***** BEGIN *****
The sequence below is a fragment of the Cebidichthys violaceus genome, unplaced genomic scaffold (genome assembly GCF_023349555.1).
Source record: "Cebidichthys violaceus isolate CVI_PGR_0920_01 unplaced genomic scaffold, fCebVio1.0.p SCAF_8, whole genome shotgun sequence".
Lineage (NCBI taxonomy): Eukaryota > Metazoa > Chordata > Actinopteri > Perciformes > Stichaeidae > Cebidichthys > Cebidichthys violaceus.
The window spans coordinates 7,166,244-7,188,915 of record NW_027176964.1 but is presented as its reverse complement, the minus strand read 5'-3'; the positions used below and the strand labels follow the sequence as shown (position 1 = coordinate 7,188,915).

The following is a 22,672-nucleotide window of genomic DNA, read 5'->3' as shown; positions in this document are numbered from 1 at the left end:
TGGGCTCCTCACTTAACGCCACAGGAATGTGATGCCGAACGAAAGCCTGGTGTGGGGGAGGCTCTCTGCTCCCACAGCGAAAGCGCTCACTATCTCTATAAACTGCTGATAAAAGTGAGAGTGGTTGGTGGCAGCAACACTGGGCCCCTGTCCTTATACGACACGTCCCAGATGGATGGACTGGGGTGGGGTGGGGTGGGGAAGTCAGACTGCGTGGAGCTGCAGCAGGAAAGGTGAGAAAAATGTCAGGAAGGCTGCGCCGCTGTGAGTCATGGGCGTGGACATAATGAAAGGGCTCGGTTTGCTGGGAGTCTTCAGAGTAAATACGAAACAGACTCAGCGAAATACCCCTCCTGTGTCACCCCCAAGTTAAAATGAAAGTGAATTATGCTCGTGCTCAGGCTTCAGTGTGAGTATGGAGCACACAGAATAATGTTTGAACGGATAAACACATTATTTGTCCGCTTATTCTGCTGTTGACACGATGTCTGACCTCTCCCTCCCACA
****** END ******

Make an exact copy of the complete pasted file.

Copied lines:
The sequence below is a fragment of the Cebidichthys violaceus genome, unplaced genomic scaffold (genome assembly GCF_023349555.1).
Source record: "Cebidichthys violaceus isolate CVI_PGR_0920_01 unplaced genomic scaffold, fCebVio1.0.p SCAF_8, whole genome shotgun sequence".
Lineage (NCBI taxonomy): Eukaryota > Metazoa > Chordata > Actinopteri > Perciformes > Stichaeidae > Cebidichthys > Cebidichthys violaceus.
The window spans coordinates 7,166,244-7,188,915 of record NW_027176964.1 but is presented as its reverse complement, the minus strand read 5'-3'; the positions used below and the strand labels follow the sequence as shown (position 1 = coordinate 7,188,915).

The following is a 22,672-nucleotide window of genomic DNA, read 5'->3' as shown; positions in this document are numbered from 1 at the left end:
TGGGCTCCTCACTTAACGCCACAGGAATGTGATGCCGAACGAAAGCCTGGTGTGGGGGAGGCTCTCTGCTCCCACAGCGAAAGCGCTCACTATCTCTATAAACTGCTGATAAAAGTGAGAGTGGTTGGTGGCAGCAACACTGGGCCCCTGTCCTTATACGACACGTCCCAGATGGATGGACTGGGGTGGGGTGGGGTGGGGAAGTCAGACTGCGTGGAGCTGCAGCAGGAAAGGTGAGAAAAATGTCAGGAAGGCTGCGCCGCTGTGAGTCATGGGCGTGGACATAATGAAAGGGCTCGGTTTGCTGGGAGTCTTCAGAGTAAATACGAAACAGACTCAGCGAAATACCCCTCCTGTGTCACCCCCAAGTTAAAATGAAAGTGAATTATGCTCGTGCTCAGGCTTCAGTGTGAGTATGGAGCACACAGAATAATGTTTGAACGGATAAACACATTATTTGTCCGCTTATTCTGCTGTTGACACGATGTCTGACCTCTCCCTCCCACA